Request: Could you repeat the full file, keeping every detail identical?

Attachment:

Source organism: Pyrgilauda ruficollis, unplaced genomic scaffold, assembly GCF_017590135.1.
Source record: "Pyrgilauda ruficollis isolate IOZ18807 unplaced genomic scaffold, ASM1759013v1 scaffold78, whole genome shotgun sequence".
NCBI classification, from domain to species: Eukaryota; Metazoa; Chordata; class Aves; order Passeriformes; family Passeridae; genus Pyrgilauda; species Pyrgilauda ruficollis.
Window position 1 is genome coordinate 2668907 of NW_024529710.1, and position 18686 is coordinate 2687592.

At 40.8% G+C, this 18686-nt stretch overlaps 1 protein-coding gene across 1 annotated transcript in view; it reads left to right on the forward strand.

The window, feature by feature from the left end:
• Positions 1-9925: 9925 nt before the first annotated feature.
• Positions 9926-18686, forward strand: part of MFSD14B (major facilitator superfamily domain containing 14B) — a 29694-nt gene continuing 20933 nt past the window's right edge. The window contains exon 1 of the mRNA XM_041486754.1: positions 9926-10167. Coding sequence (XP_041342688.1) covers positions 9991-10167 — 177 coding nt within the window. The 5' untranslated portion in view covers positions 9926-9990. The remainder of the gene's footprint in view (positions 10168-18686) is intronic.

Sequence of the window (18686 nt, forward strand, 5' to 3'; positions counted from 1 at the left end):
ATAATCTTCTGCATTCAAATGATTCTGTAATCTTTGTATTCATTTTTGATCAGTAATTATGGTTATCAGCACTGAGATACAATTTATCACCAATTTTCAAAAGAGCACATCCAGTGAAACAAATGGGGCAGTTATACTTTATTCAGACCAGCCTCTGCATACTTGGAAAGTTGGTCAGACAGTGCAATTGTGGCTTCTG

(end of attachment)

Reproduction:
Source organism: Pyrgilauda ruficollis, unplaced genomic scaffold, assembly GCF_017590135.1.
Source record: "Pyrgilauda ruficollis isolate IOZ18807 unplaced genomic scaffold, ASM1759013v1 scaffold78, whole genome shotgun sequence".
NCBI classification, from domain to species: Eukaryota; Metazoa; Chordata; class Aves; order Passeriformes; family Passeridae; genus Pyrgilauda; species Pyrgilauda ruficollis.
Window position 1 is genome coordinate 2668907 of NW_024529710.1, and position 18686 is coordinate 2687592.

At 40.8% G+C, this 18686-nt stretch overlaps 1 protein-coding gene across 1 annotated transcript in view; it reads left to right on the forward strand.

The window, feature by feature from the left end:
• Positions 1-9925: 9925 nt before the first annotated feature.
• Positions 9926-18686, forward strand: part of MFSD14B (major facilitator superfamily domain containing 14B) — a 29694-nt gene continuing 20933 nt past the window's right edge. The window contains exon 1 of the mRNA XM_041486754.1: positions 9926-10167. Coding sequence (XP_041342688.1) covers positions 9991-10167 — 177 coding nt within the window. The 5' untranslated portion in view covers positions 9926-9990. The remainder of the gene's footprint in view (positions 10168-18686) is intronic.

Sequence of the window (18686 nt, forward strand, 5' to 3'; positions counted from 1 at the left end):
ATAATCTTCTGCATTCAAATGATTCTGTAATCTTTGTATTCATTTTTGATCAGTAATTATGGTTATCAGCACTGAGATACAATTTATCACCAATTTTCAAAAGAGCACATCCAGTGAAACAAATGGGGCAGTTATACTTTATTCAGACCAGCCTCTGCATACTTGGAAAGTTGGTCAGACAGTGCAATTGTGGCTTCTG